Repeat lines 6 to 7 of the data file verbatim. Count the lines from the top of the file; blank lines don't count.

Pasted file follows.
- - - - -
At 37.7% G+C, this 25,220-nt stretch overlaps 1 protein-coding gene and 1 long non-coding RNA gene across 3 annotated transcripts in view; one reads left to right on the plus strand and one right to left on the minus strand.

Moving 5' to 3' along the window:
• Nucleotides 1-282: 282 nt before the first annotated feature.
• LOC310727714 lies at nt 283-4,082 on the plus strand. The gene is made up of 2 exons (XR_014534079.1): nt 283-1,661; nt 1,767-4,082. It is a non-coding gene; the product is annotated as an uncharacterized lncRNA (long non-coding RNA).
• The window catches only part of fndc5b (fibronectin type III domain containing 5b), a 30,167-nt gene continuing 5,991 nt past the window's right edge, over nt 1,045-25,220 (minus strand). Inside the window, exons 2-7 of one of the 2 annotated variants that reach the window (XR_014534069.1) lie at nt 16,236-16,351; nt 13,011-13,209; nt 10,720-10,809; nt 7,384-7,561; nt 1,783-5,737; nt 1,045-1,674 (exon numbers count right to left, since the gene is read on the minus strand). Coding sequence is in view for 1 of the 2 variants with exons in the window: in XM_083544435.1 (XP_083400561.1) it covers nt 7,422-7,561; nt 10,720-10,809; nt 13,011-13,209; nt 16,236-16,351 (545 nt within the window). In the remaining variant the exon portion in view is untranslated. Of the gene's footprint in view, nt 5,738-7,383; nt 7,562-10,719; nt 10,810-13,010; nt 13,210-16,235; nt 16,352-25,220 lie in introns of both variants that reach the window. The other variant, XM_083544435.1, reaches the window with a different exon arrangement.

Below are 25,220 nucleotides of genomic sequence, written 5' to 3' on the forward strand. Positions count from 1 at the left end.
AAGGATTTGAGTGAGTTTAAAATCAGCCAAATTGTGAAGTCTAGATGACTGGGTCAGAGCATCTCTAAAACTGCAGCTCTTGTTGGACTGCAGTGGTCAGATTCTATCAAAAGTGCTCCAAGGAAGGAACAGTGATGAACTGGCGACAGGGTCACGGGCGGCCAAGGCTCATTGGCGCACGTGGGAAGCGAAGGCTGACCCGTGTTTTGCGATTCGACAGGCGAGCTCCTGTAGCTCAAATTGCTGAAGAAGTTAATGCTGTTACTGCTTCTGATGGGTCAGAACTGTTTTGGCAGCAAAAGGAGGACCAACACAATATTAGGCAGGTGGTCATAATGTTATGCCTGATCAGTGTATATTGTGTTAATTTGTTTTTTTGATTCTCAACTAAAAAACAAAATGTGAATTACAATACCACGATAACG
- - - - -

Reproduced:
Below are 25,220 nucleotides of genomic sequence, written 5' to 3' on the forward strand. Positions count from 1 at the left end.
AAGGATTTGAGTGAGTTTAAAATCAGCCAAATTGTGAAGTCTAGATGACTGGGTCAGAGCATCTCTAAAACTGCAGCTCTTGTTGGACTGCAGTGGTCAGATTCTATCAAAAGTGCTCCAAGGAAGGAACAGTGATGAACTGGCGACAGGGTCACGGGCGGCCAAGGCTCATTGGCGCACGTGGGAAGCGAAGGCTGACCCGTGTTTTGCGATTCGACAGGCGAGCTCCTGTAGCTCAAATTGCTGAAGAAGTTAATGCTGTTACTGCTTCTGATGGGTCAGAACTGTTTTGGCAGCAAAAGGAGGACCAACACAATATTAGGCAGGTGGTCATAATGTTATGCCTGATCAGTGTATATTGTGTTAATTTGTTTTTTTGATTCTCAACTAAAAAACAAAATGTGAATTACAATACCACGATAACG